RBI (Reserve Bank of India) continues to fight its lone battle against inflation by raising the policy rates yet again for the 12th time in this cycle.
You must have got used to that by now and if you are looking for some indication of when RBI will pause, I am afraid there is not much good news. The only comfort seems to be that inflation in FY12 has been mostly in line with RBI’s expectation and it has not flagged any significant upside risks to the inflation forecast in this policy.
Apart from that, the focus on inflation continues. The features of inflation mentioned in the statement—“much above” comfort, generalized, sustained sequential momentum, suppressed nature of inflation for some commodities, possible effect of depreciating currency and that demand-side factors are responsible for food prices as well—clearly point towards more monetary tightening ahead.
Also, it was interesting to note that in contrast with earlier monetary policy statements, the “expected outcome” section only refers to containing inflation and inflationary expectations. In earlier statements, maintaining growth and financial stability were also mentioned in this section. There is a reluctance to change the anti-inflationary policy stance “prematurely”, given that in 2010 such a move led to the re-emergence of inflationary pressures.
The slowdown in growth due to tightened monetary policy is more or less in line with RBI’s broad hypothesis that inflation can be brought down only by moderating near-term growth. So, it seems that the tolerance of RBI for a growth slowdown is higher and reversing the monetary stance might not be an option which will be considered any time soon. Even the global uncertainties, which some thought would be an excuse for a pause in September, do not seem to preoccupy RBI too much.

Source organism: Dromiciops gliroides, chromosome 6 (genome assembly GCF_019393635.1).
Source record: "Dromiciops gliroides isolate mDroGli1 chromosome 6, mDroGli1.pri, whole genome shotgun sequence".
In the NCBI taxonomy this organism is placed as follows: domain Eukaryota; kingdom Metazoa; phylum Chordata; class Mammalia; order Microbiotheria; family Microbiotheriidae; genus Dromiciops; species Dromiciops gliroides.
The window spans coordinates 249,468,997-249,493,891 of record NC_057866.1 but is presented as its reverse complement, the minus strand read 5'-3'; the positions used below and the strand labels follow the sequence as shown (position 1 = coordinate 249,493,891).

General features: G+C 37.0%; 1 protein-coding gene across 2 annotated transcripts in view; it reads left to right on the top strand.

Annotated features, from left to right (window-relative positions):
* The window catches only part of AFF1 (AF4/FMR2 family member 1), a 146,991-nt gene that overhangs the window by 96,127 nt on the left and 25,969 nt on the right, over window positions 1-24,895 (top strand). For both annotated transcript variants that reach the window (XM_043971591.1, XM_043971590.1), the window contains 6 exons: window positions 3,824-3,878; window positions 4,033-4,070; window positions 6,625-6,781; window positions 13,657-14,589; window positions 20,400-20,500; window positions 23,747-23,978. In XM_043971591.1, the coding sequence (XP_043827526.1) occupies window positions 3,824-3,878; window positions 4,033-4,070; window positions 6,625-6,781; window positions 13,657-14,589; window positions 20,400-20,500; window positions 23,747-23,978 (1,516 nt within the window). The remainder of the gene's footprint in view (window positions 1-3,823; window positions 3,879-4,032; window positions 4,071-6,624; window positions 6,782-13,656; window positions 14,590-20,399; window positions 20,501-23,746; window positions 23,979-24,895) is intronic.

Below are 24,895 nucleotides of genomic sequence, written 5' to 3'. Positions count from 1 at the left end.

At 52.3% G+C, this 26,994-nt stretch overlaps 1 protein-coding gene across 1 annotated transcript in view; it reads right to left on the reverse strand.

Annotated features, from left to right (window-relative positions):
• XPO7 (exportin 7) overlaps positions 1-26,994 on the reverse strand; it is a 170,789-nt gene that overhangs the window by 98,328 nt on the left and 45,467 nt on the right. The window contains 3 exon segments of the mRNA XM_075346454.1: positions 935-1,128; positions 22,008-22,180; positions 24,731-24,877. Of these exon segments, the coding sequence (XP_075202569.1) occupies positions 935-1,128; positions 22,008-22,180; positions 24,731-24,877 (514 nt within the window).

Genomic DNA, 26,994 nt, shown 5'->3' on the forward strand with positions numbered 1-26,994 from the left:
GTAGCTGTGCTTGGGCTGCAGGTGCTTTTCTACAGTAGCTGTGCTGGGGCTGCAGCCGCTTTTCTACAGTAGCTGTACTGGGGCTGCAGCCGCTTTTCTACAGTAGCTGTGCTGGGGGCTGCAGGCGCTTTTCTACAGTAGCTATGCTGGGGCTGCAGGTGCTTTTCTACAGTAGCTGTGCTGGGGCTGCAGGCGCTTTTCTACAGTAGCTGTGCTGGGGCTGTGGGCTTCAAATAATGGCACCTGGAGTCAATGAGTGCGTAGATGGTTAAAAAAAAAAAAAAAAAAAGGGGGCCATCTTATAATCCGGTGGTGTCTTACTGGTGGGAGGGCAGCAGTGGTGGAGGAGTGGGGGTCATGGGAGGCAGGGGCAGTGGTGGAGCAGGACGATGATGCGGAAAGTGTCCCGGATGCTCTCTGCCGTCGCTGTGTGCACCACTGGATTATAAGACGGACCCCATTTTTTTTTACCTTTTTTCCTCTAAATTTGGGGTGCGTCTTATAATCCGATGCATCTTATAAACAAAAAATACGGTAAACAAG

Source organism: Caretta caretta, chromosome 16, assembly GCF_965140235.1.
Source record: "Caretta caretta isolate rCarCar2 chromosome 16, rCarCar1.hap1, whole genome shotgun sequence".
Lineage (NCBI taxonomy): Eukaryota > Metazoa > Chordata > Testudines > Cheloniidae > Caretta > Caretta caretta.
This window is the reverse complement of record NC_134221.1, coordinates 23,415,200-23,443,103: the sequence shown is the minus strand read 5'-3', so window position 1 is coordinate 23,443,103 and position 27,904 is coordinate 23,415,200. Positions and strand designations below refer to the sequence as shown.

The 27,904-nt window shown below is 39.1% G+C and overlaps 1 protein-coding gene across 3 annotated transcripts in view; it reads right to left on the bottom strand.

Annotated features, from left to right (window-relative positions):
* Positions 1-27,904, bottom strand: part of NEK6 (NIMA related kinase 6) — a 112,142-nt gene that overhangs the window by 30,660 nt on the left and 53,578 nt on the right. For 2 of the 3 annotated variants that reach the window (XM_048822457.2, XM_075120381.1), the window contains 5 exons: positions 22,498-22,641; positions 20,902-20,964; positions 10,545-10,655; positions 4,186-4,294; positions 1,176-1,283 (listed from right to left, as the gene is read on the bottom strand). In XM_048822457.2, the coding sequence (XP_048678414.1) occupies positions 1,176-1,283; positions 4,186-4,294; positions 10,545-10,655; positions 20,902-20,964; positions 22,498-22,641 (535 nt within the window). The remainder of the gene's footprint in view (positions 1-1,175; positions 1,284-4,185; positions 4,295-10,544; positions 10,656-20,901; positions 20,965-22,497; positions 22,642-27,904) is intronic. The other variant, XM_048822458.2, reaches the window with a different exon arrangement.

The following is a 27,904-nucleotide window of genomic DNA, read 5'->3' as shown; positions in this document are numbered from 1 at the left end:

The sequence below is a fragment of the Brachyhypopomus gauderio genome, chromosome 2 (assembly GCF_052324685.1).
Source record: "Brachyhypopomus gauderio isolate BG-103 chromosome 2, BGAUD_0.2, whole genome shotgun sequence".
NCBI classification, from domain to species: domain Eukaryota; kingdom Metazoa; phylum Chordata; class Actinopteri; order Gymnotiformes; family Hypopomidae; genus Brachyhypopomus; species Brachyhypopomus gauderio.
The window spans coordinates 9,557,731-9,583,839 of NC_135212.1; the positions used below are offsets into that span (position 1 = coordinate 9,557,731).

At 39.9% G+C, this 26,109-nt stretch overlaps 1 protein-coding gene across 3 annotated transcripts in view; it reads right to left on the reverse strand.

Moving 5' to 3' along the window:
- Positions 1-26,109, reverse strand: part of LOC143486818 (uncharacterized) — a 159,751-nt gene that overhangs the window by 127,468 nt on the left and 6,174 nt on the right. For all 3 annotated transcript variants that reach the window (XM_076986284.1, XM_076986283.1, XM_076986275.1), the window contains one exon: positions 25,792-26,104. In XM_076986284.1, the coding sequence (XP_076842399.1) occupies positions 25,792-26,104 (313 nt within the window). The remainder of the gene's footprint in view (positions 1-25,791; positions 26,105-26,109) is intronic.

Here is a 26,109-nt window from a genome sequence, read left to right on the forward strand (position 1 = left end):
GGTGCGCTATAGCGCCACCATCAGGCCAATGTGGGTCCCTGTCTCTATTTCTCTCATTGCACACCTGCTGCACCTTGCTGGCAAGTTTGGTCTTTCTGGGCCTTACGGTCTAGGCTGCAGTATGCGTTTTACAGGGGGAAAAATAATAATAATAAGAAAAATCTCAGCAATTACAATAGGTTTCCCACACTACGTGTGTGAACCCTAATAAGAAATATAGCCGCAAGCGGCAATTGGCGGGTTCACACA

This could be interpreted as a somewhat different stance from the other Asian central bankers, who have preferred to “wait and watch”.
Although, to be fair, the statement’s forward-looking section on monetary policy stance does mention that implications of global developments will be closely watched.
The more difficult question now is whether interest rate hikes are at all making any dent on inflation or inflationary expectations. There is no doubt that India is suffering from an inflation problem, which has multiple sources. Unfortunately, at this point, the only policy lever being used to counter inflationary pressures is the interest rate. So, it is not unusual that we will have to use that instrument harder to generate the desired effect.
Also, we do not know the counterfactual of what would have happened to inflation if RBI had not hiked so aggressively.
We expect RBI to hike the policy rates by 25 basis points in October as well. If anything, the tone of the policy statement keeps the door open for further rate hikes after October.
Samiran Chakraborty is head of research (India) at Standard Chartered Bank.
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